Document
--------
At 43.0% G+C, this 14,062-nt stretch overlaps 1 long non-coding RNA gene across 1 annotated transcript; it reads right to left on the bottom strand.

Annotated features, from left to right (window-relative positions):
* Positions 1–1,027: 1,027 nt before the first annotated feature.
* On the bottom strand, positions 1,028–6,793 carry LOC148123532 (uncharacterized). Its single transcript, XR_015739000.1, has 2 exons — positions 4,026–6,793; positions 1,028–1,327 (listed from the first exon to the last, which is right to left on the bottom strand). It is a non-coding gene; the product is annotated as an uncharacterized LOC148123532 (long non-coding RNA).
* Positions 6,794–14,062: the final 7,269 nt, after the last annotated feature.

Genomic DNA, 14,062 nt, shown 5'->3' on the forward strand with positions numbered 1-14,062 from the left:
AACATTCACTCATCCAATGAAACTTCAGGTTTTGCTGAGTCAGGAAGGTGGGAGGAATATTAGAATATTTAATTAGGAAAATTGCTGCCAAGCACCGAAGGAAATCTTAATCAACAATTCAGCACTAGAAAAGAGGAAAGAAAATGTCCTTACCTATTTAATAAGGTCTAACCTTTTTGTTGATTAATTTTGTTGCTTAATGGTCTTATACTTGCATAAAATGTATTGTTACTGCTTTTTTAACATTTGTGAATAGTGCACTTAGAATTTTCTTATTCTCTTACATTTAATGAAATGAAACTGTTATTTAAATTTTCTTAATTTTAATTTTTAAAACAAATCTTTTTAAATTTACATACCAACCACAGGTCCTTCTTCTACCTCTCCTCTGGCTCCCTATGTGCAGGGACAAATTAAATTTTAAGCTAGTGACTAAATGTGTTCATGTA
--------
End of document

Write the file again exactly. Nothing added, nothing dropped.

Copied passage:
At 43.0% G+C, this 14,062-nt stretch overlaps 1 long non-coding RNA gene across 1 annotated transcript; it reads right to left on the bottom strand.

Annotated features, from left to right (window-relative positions):
* Positions 1–1,027: 1,027 nt before the first annotated feature.
* On the bottom strand, positions 1,028–6,793 carry LOC148123532 (uncharacterized). Its single transcript, XR_015739000.1, has 2 exons — positions 4,026–6,793; positions 1,028–1,327 (listed from the first exon to the last, which is right to left on the bottom strand). It is a non-coding gene; the product is annotated as an uncharacterized LOC148123532 (long non-coding RNA).
* Positions 6,794–14,062: the final 7,269 nt, after the last annotated feature.

Genomic DNA, 14,062 nt, shown 5'->3' on the forward strand with positions numbered 1-14,062 from the left:
AACATTCACTCATCCAATGAAACTTCAGGTTTTGCTGAGTCAGGAAGGTGGGAGGAATATTAGAATATTTAATTAGGAAAATTGCTGCCAAGCACCGAAGGAAATCTTAATCAACAATTCAGCACTAGAAAAGAGGAAAGAAAATGTCCTTACCTATTTAATAAGGTCTAACCTTTTTGTTGATTAATTTTGTTGCTTAATGGTCTTATACTTGCATAAAATGTATTGTTACTGCTTTTTTAACATTTGTGAATAGTGCACTTAGAATTTTCTTATTCTCTTACATTTAATGAAATGAAACTGTTATTTAAATTTTCTTAATTTTAATTTTTAAAACAAATCTTTTTAAATTTACATACCAACCACAGGTCCTTCTTCTACCTCTCCTCTGGCTCCCTATGTGCAGGGACAAATTAAATTTTAAGCTAGTGACTAAATGTGTTCATGTA